The Best Old Movies on a Big Screen This Week: NYC Repertory Cinema Picks, March 22-28

nyc repertory-little girl who sold the sun

The Little Girl Who Sold the Sun (1999)
Directed by Djibril Diop Mambéty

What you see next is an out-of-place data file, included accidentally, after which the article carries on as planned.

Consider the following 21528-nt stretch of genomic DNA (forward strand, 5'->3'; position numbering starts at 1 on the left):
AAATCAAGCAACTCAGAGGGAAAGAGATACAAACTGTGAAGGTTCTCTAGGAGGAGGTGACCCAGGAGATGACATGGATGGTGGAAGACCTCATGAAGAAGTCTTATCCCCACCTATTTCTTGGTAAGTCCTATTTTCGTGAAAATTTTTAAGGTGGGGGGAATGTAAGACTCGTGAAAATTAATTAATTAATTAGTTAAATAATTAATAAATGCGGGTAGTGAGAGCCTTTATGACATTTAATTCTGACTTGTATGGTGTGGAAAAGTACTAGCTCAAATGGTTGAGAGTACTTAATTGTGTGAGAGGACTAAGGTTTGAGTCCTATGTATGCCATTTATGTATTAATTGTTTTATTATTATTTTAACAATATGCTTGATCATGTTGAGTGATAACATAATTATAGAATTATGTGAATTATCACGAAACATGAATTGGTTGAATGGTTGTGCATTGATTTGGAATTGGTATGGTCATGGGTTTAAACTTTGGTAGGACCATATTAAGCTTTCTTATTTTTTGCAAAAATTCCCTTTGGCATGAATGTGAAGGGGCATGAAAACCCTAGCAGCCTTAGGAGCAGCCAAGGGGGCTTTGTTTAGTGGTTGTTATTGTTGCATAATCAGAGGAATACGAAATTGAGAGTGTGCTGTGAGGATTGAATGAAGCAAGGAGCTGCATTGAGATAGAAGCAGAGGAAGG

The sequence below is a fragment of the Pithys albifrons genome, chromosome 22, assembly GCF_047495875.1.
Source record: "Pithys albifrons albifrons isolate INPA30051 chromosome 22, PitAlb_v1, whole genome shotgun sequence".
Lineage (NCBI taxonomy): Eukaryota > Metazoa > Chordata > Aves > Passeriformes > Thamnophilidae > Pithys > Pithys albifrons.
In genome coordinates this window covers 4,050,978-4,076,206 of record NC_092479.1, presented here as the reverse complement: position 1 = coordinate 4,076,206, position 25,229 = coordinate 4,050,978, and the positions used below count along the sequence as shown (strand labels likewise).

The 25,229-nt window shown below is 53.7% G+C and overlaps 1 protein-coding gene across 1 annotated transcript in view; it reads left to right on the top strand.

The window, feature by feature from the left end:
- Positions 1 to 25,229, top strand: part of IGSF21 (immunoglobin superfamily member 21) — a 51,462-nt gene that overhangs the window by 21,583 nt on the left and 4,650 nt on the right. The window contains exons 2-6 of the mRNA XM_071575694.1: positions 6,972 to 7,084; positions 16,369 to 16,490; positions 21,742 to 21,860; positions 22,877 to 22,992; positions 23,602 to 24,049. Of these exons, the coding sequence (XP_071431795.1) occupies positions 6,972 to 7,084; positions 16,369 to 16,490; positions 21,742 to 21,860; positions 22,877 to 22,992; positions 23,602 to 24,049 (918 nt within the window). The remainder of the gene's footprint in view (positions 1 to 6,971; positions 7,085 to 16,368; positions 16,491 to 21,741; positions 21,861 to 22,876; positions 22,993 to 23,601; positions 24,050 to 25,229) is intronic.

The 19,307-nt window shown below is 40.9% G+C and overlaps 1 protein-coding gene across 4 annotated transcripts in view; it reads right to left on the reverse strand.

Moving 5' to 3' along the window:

At only 42 minutes, Djibril Diop Mambéty’s parting gift extols the weight of youthful generosity and autonomy. Mambéty, who fell to lung cancer in 1998, bequeathed a body of humanitarian cinema: heartfelt glimpses of Senegalese citizens striving to live. Heavily employing non-actors, Mambéty’s works spike naturalism with magical realism and jagged experimentation. And what better conveyance of that method than through a young child roughly emerging into womanhood, waving small victory flags in oppressive surroundings? The Little Girl Who Sold the Sun blends the harsh conditions of a neocolonialist nation—which, despite being marked by capitalism, is overrun by enormous poverty—with the hope and ambition of Sili (Lissa Balera), a newcomer in the rabid rat race of prepubescent news hawkers. To feed her grandmother, Sili is an outsider in a field populated by aggressive boys, who greet their new and humble competition with hostility. Rather than bemoan the inherent sexism and materialism passed to younger generations, Mambéty chooses hope, concluding that perceived ills can be configured into bolsters, be it in a brief dance for a boombox or matching your flowing dress with killer yellow shades. And if Ashley Clark says it’s cool, then… Max Kyburz (March 28, 7:30pm at Light Industry, presented by critic and programmer Ashley Clark alongside Helen Levitt’s 1948 short In the Street, and Lionel Ngakane’s 1965 short Jemima + Johnny)



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